Can You Afford to Retire Early?


Business Columnist

Monday, December 11, 2017

Some people dream of retiring early. Are you one of them?

If so, you’ll need to plan ahead — because a successful early retirement can’t be achieved through last-minute moves.

Consider taking the following steps:

Pick a date. It’s important to pick an exact age, whether it is 60, 62, 64 or whatever, so you can build an appropriate retirement income strategy.

Think about your retirement lifestyle. Have you thought about what you want to do with your newfound time? Different retirement lifestyles can have vastly different price tags. Once you’ve envisioned your future, you can develop a saving and investment plan to help you get there.

Boost contributions to your retirement plans. If you want to retire early, you may need to accelerate your contributions to your retirement accounts. You may also need to cut back in other areas of your life to maximize the amounts you put into your retirement plans, but this sacrifice may be worth it to you.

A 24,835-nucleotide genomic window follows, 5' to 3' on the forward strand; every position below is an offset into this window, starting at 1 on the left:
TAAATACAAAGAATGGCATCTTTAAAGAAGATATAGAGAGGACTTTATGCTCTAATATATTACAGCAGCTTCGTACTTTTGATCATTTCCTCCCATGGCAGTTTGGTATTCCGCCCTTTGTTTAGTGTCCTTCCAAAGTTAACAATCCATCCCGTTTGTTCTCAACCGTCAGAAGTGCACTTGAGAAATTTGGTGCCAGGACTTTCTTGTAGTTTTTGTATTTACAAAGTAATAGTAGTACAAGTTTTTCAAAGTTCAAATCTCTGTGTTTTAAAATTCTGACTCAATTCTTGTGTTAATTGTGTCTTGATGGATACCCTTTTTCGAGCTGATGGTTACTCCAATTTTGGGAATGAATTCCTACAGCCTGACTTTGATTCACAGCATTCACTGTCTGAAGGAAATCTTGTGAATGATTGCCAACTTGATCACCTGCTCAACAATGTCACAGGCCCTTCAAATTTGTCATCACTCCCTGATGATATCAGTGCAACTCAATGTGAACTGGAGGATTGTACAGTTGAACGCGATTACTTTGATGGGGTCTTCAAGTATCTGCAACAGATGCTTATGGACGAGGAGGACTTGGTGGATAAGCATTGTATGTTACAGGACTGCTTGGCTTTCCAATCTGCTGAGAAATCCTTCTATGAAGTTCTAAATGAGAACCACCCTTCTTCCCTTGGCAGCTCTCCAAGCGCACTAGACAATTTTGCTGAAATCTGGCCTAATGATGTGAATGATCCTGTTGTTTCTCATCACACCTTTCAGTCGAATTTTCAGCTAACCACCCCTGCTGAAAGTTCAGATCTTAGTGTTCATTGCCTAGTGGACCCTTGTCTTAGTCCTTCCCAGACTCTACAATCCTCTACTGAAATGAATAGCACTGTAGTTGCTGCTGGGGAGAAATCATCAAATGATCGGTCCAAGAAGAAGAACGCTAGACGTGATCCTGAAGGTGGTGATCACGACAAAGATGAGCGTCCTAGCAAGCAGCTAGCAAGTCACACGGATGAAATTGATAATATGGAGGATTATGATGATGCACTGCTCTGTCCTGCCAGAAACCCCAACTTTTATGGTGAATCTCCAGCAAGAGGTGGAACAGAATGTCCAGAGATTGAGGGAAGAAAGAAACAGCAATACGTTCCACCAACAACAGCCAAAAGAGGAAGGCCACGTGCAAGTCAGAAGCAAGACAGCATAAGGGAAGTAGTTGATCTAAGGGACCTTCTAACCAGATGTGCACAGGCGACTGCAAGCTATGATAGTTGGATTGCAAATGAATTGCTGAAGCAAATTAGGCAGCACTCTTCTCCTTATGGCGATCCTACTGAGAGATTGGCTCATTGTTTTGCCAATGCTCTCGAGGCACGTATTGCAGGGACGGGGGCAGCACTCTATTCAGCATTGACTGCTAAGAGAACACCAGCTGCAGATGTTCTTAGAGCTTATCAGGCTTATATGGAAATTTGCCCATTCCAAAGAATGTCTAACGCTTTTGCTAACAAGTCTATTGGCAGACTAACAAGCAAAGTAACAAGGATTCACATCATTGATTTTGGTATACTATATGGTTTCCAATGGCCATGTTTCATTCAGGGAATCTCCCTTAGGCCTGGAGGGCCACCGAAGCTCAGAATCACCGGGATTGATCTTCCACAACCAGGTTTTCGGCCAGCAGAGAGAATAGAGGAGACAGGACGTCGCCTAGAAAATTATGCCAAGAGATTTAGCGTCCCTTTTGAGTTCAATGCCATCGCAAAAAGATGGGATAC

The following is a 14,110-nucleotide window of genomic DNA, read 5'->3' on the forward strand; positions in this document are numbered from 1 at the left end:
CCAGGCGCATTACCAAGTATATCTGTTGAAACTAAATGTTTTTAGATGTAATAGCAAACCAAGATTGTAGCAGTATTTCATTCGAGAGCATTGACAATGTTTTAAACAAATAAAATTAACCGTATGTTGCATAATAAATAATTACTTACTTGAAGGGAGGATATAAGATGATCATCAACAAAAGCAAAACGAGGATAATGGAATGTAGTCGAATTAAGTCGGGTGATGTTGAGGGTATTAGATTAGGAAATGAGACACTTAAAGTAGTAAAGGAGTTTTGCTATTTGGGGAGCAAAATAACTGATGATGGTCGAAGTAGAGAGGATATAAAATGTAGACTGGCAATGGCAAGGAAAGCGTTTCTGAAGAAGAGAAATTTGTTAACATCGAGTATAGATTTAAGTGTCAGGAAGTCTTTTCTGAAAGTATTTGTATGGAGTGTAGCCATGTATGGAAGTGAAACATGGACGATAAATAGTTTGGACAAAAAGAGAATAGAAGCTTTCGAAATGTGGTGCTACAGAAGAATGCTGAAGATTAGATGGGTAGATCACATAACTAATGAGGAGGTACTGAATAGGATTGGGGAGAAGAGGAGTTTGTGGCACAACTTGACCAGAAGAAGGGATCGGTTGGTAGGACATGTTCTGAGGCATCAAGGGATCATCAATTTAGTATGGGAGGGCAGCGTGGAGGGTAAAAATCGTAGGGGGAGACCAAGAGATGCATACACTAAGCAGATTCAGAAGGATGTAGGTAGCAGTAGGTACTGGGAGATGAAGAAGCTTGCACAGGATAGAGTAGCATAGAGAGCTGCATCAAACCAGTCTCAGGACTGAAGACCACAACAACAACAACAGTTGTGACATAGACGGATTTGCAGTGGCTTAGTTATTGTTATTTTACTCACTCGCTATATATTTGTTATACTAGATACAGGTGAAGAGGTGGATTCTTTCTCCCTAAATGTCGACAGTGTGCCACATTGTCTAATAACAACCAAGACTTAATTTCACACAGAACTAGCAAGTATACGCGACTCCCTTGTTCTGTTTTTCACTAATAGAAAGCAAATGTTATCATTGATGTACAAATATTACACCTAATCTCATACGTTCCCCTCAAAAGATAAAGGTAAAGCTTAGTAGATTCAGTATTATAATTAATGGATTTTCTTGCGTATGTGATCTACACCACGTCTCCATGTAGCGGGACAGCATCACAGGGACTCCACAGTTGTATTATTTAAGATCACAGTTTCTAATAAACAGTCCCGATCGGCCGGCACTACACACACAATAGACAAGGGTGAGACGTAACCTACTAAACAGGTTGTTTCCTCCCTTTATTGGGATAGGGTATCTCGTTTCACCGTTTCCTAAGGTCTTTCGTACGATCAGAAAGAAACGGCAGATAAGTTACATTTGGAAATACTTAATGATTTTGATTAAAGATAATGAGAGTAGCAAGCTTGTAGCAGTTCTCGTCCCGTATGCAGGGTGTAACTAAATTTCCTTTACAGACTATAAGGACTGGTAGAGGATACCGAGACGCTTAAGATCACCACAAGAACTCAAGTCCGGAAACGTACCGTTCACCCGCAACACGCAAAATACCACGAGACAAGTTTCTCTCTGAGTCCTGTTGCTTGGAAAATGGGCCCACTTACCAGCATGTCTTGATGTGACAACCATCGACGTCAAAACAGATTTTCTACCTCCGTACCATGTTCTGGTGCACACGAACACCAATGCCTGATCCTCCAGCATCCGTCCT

Invest for growth. Your investment strategy essentially should be based on three key factors: your goals, risk tolerance and time horizon. When you change any one of these variables, it will affect the others. So, if you shorten your time horizon by retiring early, you may well need to reconsider your risk tolerance. Specifically, you may need to accept a somewhat higher level of investment risk so you can invest for greater growth potential.

Keep a lid on your debt load. It’s easier said than done, but try to manage your debt load as tightly as possible. The lower your monthly debt payments, the more you can contribute to your retirement plans.

Life is unpredictable. Even if you take all the steps described above, you may still fall short of your goal of retiring early. While this may be somewhat disappointing, you might find that adding just a few more years of work can be beneficial to building resources for your chosen retirement lifestyle. For one thing, you can continue contributing to your IRA and your 401(k) or similar employer-sponsored plan.

If you’re still working, you may be able to afford delaying your Social Security payments until you’re closer to your “normal” retirement age, which, as defined by the Social Security Administration, likely will be 66 or 67. The longer you put off taking these benefits, the bigger your monthly checks.

And even if you are not able to retire early, some of the moves you took to reach that goal may pay off for you during your retirement – whenever it begins.

This article was written by Edward Jones for use by Rocky Speight, an Edward Jones financial advisor in Rocky Mount.